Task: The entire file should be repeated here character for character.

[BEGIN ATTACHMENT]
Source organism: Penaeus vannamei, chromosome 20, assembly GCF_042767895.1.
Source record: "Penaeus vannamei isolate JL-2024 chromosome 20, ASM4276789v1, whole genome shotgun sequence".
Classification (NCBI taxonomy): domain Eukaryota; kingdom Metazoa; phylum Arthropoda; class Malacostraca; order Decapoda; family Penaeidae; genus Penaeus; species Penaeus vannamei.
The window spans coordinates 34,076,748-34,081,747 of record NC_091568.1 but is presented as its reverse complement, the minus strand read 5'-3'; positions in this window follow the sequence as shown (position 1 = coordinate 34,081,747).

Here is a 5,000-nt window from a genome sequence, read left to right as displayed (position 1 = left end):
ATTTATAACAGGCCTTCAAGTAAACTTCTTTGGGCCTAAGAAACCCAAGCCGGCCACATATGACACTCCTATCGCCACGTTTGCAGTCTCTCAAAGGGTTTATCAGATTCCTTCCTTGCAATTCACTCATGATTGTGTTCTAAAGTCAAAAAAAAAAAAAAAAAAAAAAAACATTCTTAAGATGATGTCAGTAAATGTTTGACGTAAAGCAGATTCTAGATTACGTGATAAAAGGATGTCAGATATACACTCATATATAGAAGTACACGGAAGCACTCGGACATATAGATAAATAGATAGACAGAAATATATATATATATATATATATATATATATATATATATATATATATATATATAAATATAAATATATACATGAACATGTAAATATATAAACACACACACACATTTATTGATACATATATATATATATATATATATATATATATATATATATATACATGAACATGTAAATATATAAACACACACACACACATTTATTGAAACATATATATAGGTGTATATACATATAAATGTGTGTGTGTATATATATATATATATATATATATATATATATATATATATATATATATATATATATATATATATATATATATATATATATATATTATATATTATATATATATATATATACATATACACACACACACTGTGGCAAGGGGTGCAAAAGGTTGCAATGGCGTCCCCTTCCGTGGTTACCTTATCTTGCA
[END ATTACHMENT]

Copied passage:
Source organism: Penaeus vannamei, chromosome 20, assembly GCF_042767895.1.
Source record: "Penaeus vannamei isolate JL-2024 chromosome 20, ASM4276789v1, whole genome shotgun sequence".
Classification (NCBI taxonomy): domain Eukaryota; kingdom Metazoa; phylum Arthropoda; class Malacostraca; order Decapoda; family Penaeidae; genus Penaeus; species Penaeus vannamei.
The window spans coordinates 34,076,748-34,081,747 of record NC_091568.1 but is presented as its reverse complement, the minus strand read 5'-3'; positions in this window follow the sequence as shown (position 1 = coordinate 34,081,747).

Here is a 5,000-nt window from a genome sequence, read left to right as displayed (position 1 = left end):
ATTTATAACAGGCCTTCAAGTAAACTTCTTTGGGCCTAAGAAACCCAAGCCGGCCACATATGACACTCCTATCGCCACGTTTGCAGTCTCTCAAAGGGTTTATCAGATTCCTTCCTTGCAATTCACTCATGATTGTGTTCTAAAGTCAAAAAAAAAAAAAAAAAAAAAAAACATTCTTAAGATGATGTCAGTAAATGTTTGACGTAAAGCAGATTCTAGATTACGTGATAAAAGGATGTCAGATATACACTCATATATAGAAGTACACGGAAGCACTCGGACATATAGATAAATAGATAGACAGAAATATATATATATATATATATATATATATATATATATATATATATATATATATAAATATAAATATATACATGAACATGTAAATATATAAACACACACACACATTTATTGATACATATATATATATATATATATATATATATATATATATATATACATGAACATGTAAATATATAAACACACACACACACATTTATTGAAACATATATATAGGTGTATATACATATAAATGTGTGTGTGTATATATATATATATATATATATATATATATATATATATATATATATATATATATATATATATATATATATATATATATATATATTATATATTATATATATATATATATACATATACACACACACACTGTGGCAAGGGGTGCAAAAGGTTGCAATGGCGTCCCCTTCCGTGGTTACCTTATCTTGCA